Ledgeond has it that in 1972 a field party arrived to find that the hut had disappeared. Fragments were found scattered around the rocks, and it is believed that a great gust of wind picked it up and smashed it to pieces. There are still pieces of the van jammed up in the cliff faces, and in a good summer all sorts of debris can be seen along the walls. The 1987 party supposedly cleaned up the area and burned the remains on the East Arm tip.
The Division made up a prefabricated hut and it was delivered to Mawson early in 1973, assembled and fitted out by Bill Cartledge the chippy, and painted inside by Basil Rachinger, the OIC. It was towed into position at Rumdoodle on 16 August 1973, and the following day a brass plaque was unveiled on a huge erratic, or boulder, just to the west of the hut.
It is interesting to note that the boulder stood, displaying the plaque, right up until 1986, the year the hut was replaced. But the very year of the hut's removal, the boulder toppled over, completely concealing the plaque. The plaque is now covered by tons of rock, and will probably never be seen again.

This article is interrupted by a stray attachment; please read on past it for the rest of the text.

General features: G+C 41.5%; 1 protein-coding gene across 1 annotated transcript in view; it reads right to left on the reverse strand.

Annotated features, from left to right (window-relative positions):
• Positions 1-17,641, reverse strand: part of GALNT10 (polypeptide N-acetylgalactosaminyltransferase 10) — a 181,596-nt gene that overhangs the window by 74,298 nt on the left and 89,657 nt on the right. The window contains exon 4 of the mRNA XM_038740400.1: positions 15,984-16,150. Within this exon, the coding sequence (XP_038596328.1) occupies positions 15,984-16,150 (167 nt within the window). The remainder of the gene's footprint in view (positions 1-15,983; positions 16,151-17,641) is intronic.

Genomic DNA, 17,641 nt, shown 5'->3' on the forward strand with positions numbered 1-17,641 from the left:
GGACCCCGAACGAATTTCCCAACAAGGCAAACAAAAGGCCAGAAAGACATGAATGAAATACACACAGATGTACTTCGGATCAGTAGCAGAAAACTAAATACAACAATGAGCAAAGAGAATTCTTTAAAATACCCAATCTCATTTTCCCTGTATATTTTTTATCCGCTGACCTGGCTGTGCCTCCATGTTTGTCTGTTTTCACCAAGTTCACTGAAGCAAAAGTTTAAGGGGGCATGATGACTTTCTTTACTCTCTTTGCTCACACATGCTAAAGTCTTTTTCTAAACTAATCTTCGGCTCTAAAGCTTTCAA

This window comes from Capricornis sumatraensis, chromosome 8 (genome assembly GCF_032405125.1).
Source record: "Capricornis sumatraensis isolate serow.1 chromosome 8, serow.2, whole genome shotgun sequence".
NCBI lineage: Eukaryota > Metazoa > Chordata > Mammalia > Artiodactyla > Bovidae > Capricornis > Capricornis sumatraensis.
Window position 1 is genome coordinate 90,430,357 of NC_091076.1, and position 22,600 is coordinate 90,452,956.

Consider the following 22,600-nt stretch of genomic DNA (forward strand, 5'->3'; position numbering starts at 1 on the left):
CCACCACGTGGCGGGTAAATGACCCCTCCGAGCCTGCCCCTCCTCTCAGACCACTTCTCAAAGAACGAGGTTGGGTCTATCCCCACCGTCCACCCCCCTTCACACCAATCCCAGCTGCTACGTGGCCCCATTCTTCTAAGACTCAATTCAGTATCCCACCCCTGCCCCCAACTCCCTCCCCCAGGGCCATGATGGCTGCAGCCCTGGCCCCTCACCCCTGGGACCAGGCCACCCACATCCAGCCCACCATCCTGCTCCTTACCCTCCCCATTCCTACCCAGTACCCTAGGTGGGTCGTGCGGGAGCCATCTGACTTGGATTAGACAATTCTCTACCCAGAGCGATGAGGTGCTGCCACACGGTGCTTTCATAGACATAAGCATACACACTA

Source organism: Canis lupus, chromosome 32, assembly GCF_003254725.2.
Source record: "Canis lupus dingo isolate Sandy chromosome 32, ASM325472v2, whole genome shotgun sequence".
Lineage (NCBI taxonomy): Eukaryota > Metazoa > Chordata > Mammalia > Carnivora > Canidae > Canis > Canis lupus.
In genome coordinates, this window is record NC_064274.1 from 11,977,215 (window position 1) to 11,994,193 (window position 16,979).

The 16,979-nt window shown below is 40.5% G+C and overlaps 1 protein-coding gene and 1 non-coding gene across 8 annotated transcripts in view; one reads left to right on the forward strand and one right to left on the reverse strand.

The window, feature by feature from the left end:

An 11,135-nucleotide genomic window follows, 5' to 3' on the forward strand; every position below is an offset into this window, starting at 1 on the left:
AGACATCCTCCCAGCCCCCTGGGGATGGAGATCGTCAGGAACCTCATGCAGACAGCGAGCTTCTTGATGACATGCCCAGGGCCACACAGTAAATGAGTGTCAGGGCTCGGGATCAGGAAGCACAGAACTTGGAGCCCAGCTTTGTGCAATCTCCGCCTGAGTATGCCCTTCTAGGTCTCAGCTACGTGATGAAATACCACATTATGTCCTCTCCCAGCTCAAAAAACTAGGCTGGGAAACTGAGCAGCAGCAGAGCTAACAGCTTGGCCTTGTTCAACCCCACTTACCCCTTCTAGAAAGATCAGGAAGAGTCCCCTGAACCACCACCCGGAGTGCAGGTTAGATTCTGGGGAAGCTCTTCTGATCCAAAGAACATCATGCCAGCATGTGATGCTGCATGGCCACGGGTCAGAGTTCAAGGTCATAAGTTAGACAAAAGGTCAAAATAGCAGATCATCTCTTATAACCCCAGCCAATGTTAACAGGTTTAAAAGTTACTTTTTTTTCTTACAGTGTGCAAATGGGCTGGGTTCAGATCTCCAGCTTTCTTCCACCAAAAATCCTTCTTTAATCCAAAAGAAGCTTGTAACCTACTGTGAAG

In 1984 the hut was taken to Mawson for an internal refurbishing and then towed back and simply laid on timbers on the rocks and guyed down. This is a certain recipe for disaster, as the site is subjected to very strong winds which plummet down the sheer faces of the massif. It was nearly torn from its mountings by the wind, but was fortunately removed by the 1986 party before it was lost to the elements.
A hut constructed at Mawson in 1986 was originally intended for the Taylor Glacier area down the west coast, but when the proposal was rejected the hut was placed at Rumdoodle, and became known as "Maxine's". The carpet came from the Met shack at Mawson.